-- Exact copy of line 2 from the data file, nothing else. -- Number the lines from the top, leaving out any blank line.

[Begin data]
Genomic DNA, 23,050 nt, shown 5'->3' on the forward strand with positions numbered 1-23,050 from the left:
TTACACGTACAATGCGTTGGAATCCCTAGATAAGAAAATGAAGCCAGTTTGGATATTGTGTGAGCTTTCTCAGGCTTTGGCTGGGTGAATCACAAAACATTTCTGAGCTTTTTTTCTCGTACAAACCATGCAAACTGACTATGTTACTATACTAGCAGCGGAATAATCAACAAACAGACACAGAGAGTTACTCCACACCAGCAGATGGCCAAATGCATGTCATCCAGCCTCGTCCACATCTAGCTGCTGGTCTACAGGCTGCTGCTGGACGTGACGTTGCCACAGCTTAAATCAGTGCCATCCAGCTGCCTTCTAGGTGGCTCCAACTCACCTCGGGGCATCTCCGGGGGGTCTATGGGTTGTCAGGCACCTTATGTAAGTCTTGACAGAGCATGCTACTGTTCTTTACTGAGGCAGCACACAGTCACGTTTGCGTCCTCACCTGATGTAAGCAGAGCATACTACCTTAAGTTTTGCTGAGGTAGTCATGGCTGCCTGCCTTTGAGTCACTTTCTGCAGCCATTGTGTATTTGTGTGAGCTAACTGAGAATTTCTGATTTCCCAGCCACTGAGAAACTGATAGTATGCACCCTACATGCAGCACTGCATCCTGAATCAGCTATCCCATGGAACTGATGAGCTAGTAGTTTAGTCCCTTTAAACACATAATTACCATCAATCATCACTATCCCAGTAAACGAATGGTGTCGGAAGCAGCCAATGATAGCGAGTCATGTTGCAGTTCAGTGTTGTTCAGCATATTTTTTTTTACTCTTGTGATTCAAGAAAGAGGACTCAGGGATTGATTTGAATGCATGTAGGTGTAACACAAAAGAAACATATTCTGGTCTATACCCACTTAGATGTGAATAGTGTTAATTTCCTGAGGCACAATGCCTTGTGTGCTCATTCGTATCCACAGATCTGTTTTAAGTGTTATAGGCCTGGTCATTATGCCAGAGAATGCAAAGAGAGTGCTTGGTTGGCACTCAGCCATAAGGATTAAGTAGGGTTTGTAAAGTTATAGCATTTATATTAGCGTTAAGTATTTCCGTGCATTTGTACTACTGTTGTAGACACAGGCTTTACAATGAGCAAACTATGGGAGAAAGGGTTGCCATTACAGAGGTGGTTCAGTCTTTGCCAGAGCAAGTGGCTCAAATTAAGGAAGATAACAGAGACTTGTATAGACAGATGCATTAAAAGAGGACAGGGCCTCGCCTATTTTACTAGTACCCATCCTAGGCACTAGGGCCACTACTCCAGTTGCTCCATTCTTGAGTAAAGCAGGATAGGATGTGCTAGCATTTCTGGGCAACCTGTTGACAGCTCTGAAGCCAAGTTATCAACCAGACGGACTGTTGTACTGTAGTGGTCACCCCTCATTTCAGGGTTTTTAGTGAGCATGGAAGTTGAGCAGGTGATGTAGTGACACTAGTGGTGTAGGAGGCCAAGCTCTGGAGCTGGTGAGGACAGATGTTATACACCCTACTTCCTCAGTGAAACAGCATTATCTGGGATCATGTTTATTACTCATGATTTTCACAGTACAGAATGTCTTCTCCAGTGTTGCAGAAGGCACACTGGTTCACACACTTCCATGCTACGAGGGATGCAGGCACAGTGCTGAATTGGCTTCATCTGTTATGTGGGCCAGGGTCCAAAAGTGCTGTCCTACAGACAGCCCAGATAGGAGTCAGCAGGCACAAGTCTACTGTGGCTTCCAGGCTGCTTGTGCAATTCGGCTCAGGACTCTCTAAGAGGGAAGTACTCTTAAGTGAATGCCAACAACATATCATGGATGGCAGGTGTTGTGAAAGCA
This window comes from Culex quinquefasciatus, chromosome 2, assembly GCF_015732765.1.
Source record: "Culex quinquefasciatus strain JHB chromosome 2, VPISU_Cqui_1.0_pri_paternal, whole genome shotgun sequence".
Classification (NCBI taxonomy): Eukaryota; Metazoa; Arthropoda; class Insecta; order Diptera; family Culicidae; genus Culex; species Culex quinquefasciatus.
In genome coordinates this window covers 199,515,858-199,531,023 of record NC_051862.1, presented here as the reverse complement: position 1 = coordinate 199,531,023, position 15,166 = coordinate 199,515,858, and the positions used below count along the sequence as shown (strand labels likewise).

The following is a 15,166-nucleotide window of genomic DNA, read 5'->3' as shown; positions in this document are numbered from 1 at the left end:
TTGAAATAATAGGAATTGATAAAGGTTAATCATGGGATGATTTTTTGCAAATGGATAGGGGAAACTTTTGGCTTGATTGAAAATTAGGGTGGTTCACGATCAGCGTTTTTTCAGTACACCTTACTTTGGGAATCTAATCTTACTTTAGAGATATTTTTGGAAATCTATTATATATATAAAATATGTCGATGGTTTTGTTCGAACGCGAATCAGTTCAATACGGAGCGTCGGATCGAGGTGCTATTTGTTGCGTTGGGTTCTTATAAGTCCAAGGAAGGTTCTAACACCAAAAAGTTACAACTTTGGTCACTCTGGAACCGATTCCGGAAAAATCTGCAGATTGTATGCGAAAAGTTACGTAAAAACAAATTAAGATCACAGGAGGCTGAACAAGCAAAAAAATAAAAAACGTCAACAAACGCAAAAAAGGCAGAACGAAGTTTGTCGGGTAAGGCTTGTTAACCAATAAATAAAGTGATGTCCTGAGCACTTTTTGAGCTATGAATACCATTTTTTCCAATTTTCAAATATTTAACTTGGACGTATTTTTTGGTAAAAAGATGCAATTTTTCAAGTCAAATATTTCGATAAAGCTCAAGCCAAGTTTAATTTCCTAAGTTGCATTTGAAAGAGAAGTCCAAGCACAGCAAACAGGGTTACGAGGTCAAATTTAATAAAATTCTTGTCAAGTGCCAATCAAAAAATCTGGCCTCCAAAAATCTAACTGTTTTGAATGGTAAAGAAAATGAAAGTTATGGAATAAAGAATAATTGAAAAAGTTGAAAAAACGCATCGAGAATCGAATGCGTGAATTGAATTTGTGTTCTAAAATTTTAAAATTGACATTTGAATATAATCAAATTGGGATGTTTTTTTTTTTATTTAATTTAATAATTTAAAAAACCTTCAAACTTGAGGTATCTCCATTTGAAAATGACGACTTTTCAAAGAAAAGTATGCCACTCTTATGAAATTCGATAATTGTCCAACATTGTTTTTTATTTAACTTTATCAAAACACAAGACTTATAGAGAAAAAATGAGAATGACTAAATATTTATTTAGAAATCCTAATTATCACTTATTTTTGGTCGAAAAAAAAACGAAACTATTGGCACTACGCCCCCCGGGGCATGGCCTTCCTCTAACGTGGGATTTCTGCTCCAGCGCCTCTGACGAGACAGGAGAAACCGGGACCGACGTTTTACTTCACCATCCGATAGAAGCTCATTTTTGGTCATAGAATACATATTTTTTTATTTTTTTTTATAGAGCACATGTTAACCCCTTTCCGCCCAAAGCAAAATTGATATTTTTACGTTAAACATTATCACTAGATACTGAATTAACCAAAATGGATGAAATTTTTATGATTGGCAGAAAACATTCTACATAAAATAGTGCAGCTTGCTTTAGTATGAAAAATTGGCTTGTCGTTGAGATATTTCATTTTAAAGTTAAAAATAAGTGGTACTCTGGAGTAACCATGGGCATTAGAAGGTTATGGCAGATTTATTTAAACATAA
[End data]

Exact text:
TTACACGTACAATGCGTTGGAATCCCTAGATAAGAAAATGAAGCCAGTTTGGATATTGTGTGAGCTTTCTCAGGCTTTGGCTGGGTGAATCACAAAACATTTCTGAGCTTTTTTTCTCGTACAAACCATGCAAACTGACTATGTTACTATACTAGCAGCGGAATAATCAACAAACAGACACAGAGAGTTACTCCACACCAGCAGATGGCCAAATGCATGTCATCCAGCCTCGTCCACATCTAGCTGCTGGTCTACAGGCTGCTGCTGGACGTGACGTTGCCACAGCTTAAATCAGTGCCATCCAGCTGCCTTCTAGGTGGCTCCAACTCACCTCGGGGCATCTCCGGGGGGTCTATGGGTTGTCAGGCACCTTATGTAAGTCTTGACAGAGCATGCTACTGTTCTTTACTGAGGCAGCACACAGTCACGTTTGCGTCCTCACCTGATGTAAGCAGAGCATACTACCTTAAGTTTTGCTGAGGTAGTCATGGCTGCCTGCCTTTGAGTCACTTTCTGCAGCCATTGTGTATTTGTGTGAGCTAACTGAGAATTTCTGATTTCCCAGCCACTGAGAAACTGATAGTATGCACCCTACATGCAGCACTGCATCCTGAATCAGCTATCCCATGGAACTGATGAGCTAGTAGTTTAGTCCCTTTAAACACATAATTACCATCAATCATCACTATCCCAGTAAACGAATGGTGTCGGAAGCAGCCAATGATAGCGAGTCATGTTGCAGTTCAGTGTTGTTCAGCATATTTTTTTTTACTCTTGTGATTCAAGAAAGAGGACTCAGGGATTGATTTGAATGCATGTAGGTGTAACACAAAAGAAACATATTCTGGTCTATACCCACTTAGATGTGAATAGTGTTAATTTCCTGAGGCACAATGCCTTGTGTGCTCATTCGTATCCACAGATCTGTTTTAAGTGTTATAGGCCTGGTCATTATGCCAGAGAATGCAAAGAGAGTGCTTGGTTGGCACTCAGCCATAAGGATTAAGTAGGGTTTGTAAAGTTATAGCATTTATATTAGCGTTAAGTATTTCCGTGCATTTGTACTACTGTTGTAGACACAGGCTTTACAATGAGCAAACTATGGGAGAAAGGGTTGCCATTACAGAGGTGGTTCAGTCTTTGCCAGAGCAAGTGGCTCAAATTAAGGAAGATAACAGAGACTTGTATAGACAGATGCATTAAAAGAGGACAGGGCCTCGCCTATTTTACTAGTACCCATCCTAGGCACTAGGGCCACTACTCCAGTTGCTCCATTCTTGAGTAAAGCAGGATAGGATGTGCTAGCATTTCTGGGCAACCTGTTGACAGCTCTGAAGCCAAGTTATCAACCAGACGGACTGTTGTACTGTAGTGGTCACCCCTCATTTCAGGGTTTTTAGTGAGCATGGAAGTTGAGCAGGTGATGTAGTGACACTAGTGGTGTAGGAGGCCAAGCTCTGGAGCTGGTGAGGACAGATGTTATACACCCTACTTCCTCAGTGAAACAGCATTATCTGGGATCATGTTTATTACTCATGATTTTCACAGTACAGAATGTCTTCTCCAGTGTTGCAGAAGGCACACTGGTTCACACACTTCCATGCTACGAGGGATGCAGGCACAGTGCTGAATTGGCTTCATCTGTTATGTGGGCCAGGGTCCAAAAGTGCTGTCCTACAGACAGCCCAGATAGGAGTCAGCAGGCACAAGTCTACTGTGGCTTCCAGGCTGCTTGTGCAATTCGGCTCAGGACTCTCTAAGAGGGAAGTACTCTTAAGTGAATGCCAACAACATATCATGGATGGCAGGTGTTGTGAAAGCA